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Dr offers 6 ways to beat fatigue and boost energy levels

By Dr Andrew Thompson, Medical Director at InstantScripts 

ways to boost energy

The last two years has had a physical and psychological toll on many Australians. In fact, a new study indicates that more than 70 per cent of those who have had COVID still suffer persisting symptoms such as loss of strength and tiredness.[1] While everyone experiences occasional – and generally harmless – bouts of tiredness, regular moderate to severe fatigue should be addressed with a lifestyle or medical intervention.

Although feelings of tiredness are often attributed to unsustainable lifestyle choices such as poor sleep and an unhealthy diet, constant mild fatigue could be a symptom of an underlying condition including anaemia, underactive thyroid, coeliac disease, diabetes or problems with the liver or kidneys.

In cases of moderate to severe fatigue, this symptom could be the result of ‘long COVID’ or myalgic encephalomyelitis, also known as chronic fatigue syndrome. This chronic condition is a complex and debilitating disease which presents similar symptoms to long-term COVID.[2] The illnesses share physical and pathophysiological similarities such as fatigue and decreased functional status and decreased immunity.[3] Approximately 250,000 Australians live with this neurological disorder, which affects the brain, muscles, digestive, immune and cardiac systems. Despite the cause of this condition remaining unknown, individuals with chronic fatigue syndrome often develop the illness following a viral infection or physical trauma.[4]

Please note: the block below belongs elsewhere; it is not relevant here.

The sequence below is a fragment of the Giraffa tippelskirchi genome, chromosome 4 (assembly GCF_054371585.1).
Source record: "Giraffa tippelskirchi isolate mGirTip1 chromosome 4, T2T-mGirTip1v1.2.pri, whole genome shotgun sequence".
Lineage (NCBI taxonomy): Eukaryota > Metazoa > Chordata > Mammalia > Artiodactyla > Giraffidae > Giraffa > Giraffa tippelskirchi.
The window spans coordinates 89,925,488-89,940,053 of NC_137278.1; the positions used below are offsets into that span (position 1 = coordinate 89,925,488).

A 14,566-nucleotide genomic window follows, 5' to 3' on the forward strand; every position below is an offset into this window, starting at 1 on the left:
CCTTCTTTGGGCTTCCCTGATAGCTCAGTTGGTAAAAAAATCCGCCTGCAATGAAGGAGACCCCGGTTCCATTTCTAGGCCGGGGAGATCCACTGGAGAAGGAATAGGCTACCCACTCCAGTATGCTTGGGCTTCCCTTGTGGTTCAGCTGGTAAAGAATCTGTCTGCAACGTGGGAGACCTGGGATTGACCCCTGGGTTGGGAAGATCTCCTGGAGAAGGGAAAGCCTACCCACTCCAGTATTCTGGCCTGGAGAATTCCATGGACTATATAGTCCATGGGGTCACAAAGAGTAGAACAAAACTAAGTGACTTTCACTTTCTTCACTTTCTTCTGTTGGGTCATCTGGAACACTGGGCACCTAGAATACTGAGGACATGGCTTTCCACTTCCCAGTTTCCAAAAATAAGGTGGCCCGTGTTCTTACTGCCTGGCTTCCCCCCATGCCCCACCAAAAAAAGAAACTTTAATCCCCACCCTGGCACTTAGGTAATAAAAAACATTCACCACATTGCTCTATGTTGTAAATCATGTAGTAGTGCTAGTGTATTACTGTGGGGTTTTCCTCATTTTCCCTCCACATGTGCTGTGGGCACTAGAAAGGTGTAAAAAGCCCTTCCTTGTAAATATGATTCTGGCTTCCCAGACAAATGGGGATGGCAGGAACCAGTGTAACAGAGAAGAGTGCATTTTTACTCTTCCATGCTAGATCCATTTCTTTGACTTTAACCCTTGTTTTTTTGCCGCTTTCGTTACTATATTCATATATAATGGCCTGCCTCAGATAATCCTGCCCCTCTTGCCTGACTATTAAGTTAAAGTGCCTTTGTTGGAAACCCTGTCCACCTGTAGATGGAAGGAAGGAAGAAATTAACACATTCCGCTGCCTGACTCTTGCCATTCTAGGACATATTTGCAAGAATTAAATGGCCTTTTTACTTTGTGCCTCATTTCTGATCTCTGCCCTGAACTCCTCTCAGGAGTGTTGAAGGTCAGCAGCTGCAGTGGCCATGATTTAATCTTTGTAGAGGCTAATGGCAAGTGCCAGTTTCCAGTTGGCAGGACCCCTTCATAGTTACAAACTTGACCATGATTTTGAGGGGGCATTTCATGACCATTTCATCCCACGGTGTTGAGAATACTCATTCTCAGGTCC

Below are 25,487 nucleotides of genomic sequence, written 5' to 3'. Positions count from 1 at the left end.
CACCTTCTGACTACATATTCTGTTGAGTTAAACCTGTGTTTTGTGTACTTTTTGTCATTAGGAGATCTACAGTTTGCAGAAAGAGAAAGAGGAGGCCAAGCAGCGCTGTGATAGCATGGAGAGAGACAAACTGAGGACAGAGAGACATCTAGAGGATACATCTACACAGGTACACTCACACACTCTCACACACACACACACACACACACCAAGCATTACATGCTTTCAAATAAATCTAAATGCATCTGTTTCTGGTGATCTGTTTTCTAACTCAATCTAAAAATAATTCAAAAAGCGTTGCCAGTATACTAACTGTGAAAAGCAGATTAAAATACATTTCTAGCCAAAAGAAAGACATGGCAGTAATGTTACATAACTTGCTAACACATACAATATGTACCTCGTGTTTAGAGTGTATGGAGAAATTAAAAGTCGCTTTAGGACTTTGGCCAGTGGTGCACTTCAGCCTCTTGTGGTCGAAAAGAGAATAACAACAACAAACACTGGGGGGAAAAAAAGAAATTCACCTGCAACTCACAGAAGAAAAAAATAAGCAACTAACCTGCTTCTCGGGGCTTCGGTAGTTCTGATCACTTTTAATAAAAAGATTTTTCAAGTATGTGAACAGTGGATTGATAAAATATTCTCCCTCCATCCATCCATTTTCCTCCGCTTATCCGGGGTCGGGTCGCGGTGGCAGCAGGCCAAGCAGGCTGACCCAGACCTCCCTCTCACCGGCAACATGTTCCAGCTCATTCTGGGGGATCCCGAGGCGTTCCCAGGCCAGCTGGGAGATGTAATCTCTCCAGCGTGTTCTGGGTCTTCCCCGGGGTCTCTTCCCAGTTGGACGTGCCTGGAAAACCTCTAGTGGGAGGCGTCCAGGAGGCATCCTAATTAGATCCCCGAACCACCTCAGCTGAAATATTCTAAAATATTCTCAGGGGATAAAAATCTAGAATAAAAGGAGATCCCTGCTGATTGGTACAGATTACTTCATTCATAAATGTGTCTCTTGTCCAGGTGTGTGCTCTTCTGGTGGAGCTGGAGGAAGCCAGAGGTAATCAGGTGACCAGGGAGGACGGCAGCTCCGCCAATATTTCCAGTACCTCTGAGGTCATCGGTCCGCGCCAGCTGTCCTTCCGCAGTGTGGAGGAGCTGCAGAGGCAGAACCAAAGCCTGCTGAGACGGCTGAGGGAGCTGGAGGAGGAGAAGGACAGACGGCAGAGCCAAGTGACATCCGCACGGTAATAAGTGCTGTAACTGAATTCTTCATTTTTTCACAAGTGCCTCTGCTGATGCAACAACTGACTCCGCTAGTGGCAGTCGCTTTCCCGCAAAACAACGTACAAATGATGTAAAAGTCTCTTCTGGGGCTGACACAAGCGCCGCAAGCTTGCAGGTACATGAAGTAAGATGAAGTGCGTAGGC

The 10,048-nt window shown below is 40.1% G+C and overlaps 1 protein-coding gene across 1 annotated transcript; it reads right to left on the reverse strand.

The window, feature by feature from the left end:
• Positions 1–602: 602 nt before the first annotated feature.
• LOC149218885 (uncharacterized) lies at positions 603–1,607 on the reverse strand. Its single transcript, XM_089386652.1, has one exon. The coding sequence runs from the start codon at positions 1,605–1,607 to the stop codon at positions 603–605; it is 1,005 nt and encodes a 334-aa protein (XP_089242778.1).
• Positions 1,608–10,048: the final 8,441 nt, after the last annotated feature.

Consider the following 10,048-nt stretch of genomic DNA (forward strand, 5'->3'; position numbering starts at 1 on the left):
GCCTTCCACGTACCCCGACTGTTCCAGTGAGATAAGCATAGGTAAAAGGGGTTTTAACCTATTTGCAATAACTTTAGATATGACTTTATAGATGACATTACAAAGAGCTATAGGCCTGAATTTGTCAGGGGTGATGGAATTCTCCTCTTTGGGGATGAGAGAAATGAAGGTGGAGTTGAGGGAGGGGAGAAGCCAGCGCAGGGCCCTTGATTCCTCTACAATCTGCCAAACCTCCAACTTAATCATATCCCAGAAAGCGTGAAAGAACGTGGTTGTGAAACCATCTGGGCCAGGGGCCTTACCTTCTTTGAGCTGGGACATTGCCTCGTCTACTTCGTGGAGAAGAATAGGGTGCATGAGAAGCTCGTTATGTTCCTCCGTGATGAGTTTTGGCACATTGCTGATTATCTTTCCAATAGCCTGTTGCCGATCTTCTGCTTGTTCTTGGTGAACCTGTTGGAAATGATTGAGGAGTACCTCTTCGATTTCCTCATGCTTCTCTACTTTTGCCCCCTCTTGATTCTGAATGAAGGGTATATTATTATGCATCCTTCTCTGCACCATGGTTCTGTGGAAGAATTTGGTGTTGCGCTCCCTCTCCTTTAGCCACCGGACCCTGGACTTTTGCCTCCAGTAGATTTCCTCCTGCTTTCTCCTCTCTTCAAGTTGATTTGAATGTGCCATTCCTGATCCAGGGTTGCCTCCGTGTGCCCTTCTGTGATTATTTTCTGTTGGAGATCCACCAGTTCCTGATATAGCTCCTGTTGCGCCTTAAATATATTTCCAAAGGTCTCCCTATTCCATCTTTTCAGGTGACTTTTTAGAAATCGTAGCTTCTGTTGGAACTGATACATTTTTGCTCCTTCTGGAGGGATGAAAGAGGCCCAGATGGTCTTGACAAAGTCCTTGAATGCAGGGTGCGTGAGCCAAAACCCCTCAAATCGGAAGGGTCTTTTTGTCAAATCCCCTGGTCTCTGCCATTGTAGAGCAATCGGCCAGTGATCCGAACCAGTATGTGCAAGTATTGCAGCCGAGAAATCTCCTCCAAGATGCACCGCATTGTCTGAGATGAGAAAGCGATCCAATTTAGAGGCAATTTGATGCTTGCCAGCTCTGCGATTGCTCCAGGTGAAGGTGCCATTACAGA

Fortunately, feelings of tiredness and fatigue that aren’t caused by chronic fatigue syndrome can be resolved or significantly reduced through minor lifestyle adjustments. Below, I offer 6 tips to address mild to moderate fatigue.

  1. Check your medications. If you are experiencing consistent tiredness, medication could be the culprit. Examples of medications that could induce fatigue and sluggishness are antihistamines (found in sleep aids and allergy medication); antiemetics (to treat nausea); anti-psychotics, antidepressants and anticonvulsants (which treat some mental illnesses and seizures),[5] high-blood pressure medication, sedatives such as benzodiazepines, and some prescription pain medications.[6] I recommend speaking with your doctor to discuss whether any medicines you are taking may be the cause of your fatigue. Resolving it could require a dosage adjustment or switching to an alternative medicine.